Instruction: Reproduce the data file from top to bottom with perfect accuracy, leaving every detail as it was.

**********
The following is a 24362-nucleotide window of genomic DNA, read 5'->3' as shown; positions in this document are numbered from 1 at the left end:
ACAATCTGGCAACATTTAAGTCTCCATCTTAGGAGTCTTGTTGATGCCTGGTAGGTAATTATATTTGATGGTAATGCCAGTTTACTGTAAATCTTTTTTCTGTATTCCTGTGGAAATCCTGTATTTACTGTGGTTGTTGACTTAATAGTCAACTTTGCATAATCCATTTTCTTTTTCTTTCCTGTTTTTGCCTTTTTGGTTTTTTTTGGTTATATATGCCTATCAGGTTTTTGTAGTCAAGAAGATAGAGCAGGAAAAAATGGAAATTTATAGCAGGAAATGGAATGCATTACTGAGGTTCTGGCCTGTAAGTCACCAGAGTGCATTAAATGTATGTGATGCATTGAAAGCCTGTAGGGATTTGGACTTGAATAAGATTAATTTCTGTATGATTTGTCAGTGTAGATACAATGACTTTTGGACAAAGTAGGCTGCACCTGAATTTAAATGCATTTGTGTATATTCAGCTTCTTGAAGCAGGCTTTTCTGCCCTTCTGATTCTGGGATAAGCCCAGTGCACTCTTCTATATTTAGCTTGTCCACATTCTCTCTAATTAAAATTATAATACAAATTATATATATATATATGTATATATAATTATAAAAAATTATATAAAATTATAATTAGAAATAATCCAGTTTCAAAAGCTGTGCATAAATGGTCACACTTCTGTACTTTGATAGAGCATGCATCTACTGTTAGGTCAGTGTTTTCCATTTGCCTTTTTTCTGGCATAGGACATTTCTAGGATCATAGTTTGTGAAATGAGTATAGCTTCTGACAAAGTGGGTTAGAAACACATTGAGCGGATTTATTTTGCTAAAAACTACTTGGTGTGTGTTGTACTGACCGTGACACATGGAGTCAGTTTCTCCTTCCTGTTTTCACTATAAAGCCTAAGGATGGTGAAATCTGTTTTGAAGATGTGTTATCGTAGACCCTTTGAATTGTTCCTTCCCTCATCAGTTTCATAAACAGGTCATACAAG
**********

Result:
The following is a 24362-nucleotide window of genomic DNA, read 5'->3' as shown; positions in this document are numbered from 1 at the left end:
ACAATCTGGCAACATTTAAGTCTCCATCTTAGGAGTCTTGTTGATGCCTGGTAGGTAATTATATTTGATGGTAATGCCAGTTTACTGTAAATCTTTTTTCTGTATTCCTGTGGAAATCCTGTATTTACTGTGGTTGTTGACTTAATAGTCAACTTTGCATAATCCATTTTCTTTTTCTTTCCTGTTTTTGCCTTTTTGGTTTTTTTTGGTTATATATGCCTATCAGGTTTTTGTAGTCAAGAAGATAGAGCAGGAAAAAATGGAAATTTATAGCAGGAAATGGAATGCATTACTGAGGTTCTGGCCTGTAAGTCACCAGAGTGCATTAAATGTATGTGATGCATTGAAAGCCTGTAGGGATTTGGACTTGAATAAGATTAATTTCTGTATGATTTGTCAGTGTAGATACAATGACTTTTGGACAAAGTAGGCTGCACCTGAATTTAAATGCATTTGTGTATATTCAGCTTCTTGAAGCAGGCTTTTCTGCCCTTCTGATTCTGGGATAAGCCCAGTGCACTCTTCTATATTTAGCTTGTCCACATTCTCTCTAATTAAAATTATAATACAAATTATATATATATATATGTATATATAATTATAAAAAATTATATAAAATTATAATTAGAAATAATCCAGTTTCAAAAGCTGTGCATAAATGGTCACACTTCTGTACTTTGATAGAGCATGCATCTACTGTTAGGTCAGTGTTTTCCATTTGCCTTTTTTCTGGCATAGGACATTTCTAGGATCATAGTTTGTGAAATGAGTATAGCTTCTGACAAAGTGGGTTAGAAACACATTGAGCGGATTTATTTTGCTAAAAACTACTTGGTGTGTGTTGTACTGACCGTGACACATGGAGTCAGTTTCTCCTTCCTGTTTTCACTATAAAGCCTAAGGATGGTGAAATCTGTTTTGAAGATGTGTTATCGTAGACCCTTTGAATTGTTCCTTCCCTCATCAGTTTCATAAACAGGTCATACAAG